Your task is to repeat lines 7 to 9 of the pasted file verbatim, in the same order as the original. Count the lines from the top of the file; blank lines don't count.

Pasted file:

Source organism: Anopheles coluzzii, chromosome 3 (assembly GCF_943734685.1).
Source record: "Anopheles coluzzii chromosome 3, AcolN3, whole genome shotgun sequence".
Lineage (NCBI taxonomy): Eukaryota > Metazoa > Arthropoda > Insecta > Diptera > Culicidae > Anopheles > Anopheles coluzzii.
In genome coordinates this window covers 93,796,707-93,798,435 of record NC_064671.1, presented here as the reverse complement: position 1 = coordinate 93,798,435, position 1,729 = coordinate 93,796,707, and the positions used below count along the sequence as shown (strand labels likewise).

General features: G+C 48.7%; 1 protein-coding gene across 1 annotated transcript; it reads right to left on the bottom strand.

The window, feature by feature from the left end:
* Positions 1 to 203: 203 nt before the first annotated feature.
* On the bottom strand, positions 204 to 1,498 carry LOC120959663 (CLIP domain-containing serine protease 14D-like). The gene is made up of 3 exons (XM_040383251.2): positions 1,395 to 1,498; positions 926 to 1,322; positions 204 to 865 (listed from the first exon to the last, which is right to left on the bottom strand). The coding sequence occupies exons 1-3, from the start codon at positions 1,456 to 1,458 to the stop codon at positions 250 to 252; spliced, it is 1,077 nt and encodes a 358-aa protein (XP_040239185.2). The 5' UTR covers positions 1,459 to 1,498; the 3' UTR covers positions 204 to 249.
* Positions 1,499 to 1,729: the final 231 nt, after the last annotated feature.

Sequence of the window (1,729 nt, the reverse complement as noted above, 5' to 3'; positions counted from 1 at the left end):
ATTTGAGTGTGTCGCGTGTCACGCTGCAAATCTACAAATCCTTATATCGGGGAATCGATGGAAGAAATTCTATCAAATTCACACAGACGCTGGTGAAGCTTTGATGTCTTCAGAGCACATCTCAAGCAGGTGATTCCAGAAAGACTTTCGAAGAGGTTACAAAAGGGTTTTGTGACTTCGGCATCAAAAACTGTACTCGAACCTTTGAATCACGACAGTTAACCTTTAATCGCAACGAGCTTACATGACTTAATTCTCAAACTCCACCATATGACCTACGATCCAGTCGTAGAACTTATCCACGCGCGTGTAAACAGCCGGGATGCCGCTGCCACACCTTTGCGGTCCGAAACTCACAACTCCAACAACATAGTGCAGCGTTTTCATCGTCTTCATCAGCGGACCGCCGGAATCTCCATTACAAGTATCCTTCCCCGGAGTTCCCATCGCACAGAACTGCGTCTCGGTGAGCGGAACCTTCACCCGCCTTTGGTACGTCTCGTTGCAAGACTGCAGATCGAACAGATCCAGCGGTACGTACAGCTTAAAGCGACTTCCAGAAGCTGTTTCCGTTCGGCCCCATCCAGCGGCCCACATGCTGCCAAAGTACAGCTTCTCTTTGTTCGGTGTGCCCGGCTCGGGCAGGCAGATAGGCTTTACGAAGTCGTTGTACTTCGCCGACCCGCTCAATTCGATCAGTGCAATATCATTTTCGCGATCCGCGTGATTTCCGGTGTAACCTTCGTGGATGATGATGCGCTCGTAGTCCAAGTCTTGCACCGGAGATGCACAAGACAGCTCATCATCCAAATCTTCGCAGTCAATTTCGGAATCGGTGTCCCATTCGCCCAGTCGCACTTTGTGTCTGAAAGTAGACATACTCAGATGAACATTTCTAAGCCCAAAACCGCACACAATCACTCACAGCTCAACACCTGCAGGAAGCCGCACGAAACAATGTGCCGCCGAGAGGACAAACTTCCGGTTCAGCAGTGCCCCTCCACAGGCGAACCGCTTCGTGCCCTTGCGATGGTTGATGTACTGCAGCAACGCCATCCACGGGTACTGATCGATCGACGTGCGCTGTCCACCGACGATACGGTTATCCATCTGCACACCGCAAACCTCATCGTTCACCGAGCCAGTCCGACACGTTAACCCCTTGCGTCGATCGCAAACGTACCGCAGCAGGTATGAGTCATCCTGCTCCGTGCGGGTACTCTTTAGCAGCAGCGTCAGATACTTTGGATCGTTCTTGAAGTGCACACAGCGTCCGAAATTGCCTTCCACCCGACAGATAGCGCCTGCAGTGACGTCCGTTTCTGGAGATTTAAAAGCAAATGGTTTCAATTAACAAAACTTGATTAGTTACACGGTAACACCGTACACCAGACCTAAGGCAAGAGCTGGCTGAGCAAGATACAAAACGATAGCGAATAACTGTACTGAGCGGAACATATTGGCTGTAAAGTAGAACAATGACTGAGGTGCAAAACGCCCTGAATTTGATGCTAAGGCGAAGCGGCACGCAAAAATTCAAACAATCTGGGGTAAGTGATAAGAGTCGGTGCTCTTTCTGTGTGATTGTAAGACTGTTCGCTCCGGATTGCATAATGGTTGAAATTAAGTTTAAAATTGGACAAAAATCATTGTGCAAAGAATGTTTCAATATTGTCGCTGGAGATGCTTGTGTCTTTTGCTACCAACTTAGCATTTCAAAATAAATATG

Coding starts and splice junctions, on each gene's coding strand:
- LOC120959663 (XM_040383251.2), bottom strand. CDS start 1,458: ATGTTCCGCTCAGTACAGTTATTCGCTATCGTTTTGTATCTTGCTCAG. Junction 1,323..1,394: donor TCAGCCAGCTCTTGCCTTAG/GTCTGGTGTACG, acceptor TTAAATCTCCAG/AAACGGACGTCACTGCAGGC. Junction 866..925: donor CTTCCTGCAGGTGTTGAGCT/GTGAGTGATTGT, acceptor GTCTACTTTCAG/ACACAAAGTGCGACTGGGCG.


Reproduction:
* Positions 1 to 203: 203 nt before the first annotated feature.
* On the bottom strand, positions 204 to 1,498 carry LOC120959663 (CLIP domain-containing serine protease 14D-like). The gene is made up of 3 exons (XM_040383251.2): positions 1,395 to 1,498; positions 926 to 1,322; positions 204 to 865 (listed from the first exon to the last, which is right to left on the bottom strand). The coding sequence occupies exons 1-3, from the start codon at positions 1,456 to 1,458 to the stop codon at positions 250 to 252; spliced, it is 1,077 nt and encodes a 358-aa protein (XP_040239185.2). The 5' UTR covers positions 1,459 to 1,498; the 3' UTR covers positions 204 to 249.
* Positions 1,499 to 1,729: the final 231 nt, after the last annotated feature.